Human characters once again steal the limelight from the most famous cat-and-mouse duo

By: Steve Pulaski

Tim Story’s Tom & Jerry is certainly more palatable than the disaster we got in 1992, although that’s admittedly a low bar to clear. It suffers the same fate of its predecessors insofar that we spend far too much time with less-than-compelling human characters as opposed to the titular cat and mouse. While I’m certainly poised to be kinder than my colleagues, we now have two examples that showed Tom & Jerry worked best as shorts as opposed to feature-length films. A 90-minute chase between the cat and mouse would undoubtedly grow tiresome, but shortchanging the camaraderie we come anticipating for extended periods of time isn’t ideal either.

The film is conducted in Roger Rabbit style, having all animals exist as animated figures in the real-world. There’s an attempt at an origins story in the opening minutes, showing Tom as a piano player in Central Park only for Jerry to ruin his hustle. There’s an argument to be made about how screenwriter Kevin Costello flips script and makes Jerry the unsympathetic figure despite being the prey, but I fear a lengthy dissertation of that narrative subversion would ultimately bring down my level of prose.

Bottom line: both Tom and Jerry are without homes. They decide to shack up at the luxurious (and fictitious) Royal Gate Hotel just as the perpetually unemployed Kayla (Chloë Grace Moretz) weasels her way into a job there thanks to a stolen resume. It helps that hotel chief Mr. Dubros (Rob Delaney) and events manager Terence (Michael Peña) are desperate in making sure the hotel’s biggest event — a wedding for Instagram influencers Preeta (Pallavi Sharda, Lion) and Ben (Colin Jost, Saturday Night Live) — goes off without a hitch. Also in tow is the couple’s brutish bulldog Spike (voiced by Bobby Cannavale) and their fluffy cat Toots, only adding to the mayhem when Tom and Jerry begin wreaking havoc on the Royal Gate.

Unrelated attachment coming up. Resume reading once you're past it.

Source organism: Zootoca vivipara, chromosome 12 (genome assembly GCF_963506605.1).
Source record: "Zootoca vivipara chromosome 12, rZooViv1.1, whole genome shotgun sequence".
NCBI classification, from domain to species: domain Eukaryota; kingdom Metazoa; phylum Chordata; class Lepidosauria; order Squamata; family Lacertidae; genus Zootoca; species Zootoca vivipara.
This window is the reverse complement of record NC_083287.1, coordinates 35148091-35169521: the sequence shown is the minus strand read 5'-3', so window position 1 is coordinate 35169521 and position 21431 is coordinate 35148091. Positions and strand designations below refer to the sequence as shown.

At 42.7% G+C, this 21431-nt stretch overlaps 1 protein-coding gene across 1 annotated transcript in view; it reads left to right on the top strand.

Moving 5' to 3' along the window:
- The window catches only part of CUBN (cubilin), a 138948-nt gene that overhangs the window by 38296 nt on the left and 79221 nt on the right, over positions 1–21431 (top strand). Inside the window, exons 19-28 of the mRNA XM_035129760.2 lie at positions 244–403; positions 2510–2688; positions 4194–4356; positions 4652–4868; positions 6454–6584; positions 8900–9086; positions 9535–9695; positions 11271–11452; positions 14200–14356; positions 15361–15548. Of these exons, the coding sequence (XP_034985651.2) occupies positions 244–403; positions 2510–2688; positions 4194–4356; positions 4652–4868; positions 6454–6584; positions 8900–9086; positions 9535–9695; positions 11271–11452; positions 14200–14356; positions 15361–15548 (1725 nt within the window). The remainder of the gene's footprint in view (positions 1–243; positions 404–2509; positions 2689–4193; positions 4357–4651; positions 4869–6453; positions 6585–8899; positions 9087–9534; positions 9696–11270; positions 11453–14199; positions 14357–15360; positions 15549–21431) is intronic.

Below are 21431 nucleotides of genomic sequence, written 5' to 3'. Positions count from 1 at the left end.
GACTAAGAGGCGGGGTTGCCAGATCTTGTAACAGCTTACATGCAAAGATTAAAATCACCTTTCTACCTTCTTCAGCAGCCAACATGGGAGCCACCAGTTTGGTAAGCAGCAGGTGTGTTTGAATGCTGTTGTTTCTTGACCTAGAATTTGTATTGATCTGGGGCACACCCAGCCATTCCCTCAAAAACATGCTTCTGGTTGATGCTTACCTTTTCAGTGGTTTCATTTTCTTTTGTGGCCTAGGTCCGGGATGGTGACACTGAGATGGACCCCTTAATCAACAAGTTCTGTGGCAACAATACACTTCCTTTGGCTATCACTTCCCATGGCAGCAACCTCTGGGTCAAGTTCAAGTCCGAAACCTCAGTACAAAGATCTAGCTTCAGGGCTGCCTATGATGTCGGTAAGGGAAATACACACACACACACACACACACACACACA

Tom & Jerry has a lot in common with Looney Tunes: Back in Action, both the positive and negative attributes. Tim Story and the hard-working animators at Framestore (who clearly have adulation for 2D animation) seamlessly blend the characters into this world. Tom, Jerry, and other various animated animals pop against busy backdrops. The visual look of Tom & Jerry isn’t the problem whatsoever. Frankly, once again, it’s the humans.

The human characters are mostly caricatures, from the quirky hotel chief, the type A events manager, and the shallow Instagram couple, given some humanization as Preeta is offput by the spectacle that is their wedding. Like the odious flick that came almost 30 years before this one, the human drama overtakes the titular characters in Costello’s screenplay. We come expecting the breathless versatility that Tom and Jerry have provided over decades, but sadly, once again we find it sidelined for interpersonal banter from humans, which is never as compelling.

Bless Moretz, who is game from the first frame. She adjusts to the world the best of the entire cast, and her lax personality helps dial down the manic energy, even if she does soft-sell some of her zingers.

The chase sequence involving Tom and Jerry barreling down Times Square on a skateboard reminded me of some of the enjoyable shenanigans Raja Gosnell (Scooby-Doo, The Smurfs) has crafted throughout his career. There’s some thoughtful craftsmanship at hand here, although one can’t help but feel Tim Story’s (who gave us Barbershop and last year’s Shaft) energy would be better directed elsewhere.

HBO Max houses many of Tom & Jerry shorts from years gone past, not to mention a variety of Cartoon Network programming and Studio Ghibli offerings. Might be more advantageous for your sake and that of your child(ren) to invest time in those.

NOTE: Tom & Jerry has been released in theaters and is also available to stream on HBO Max until March 28th.

Grade: C

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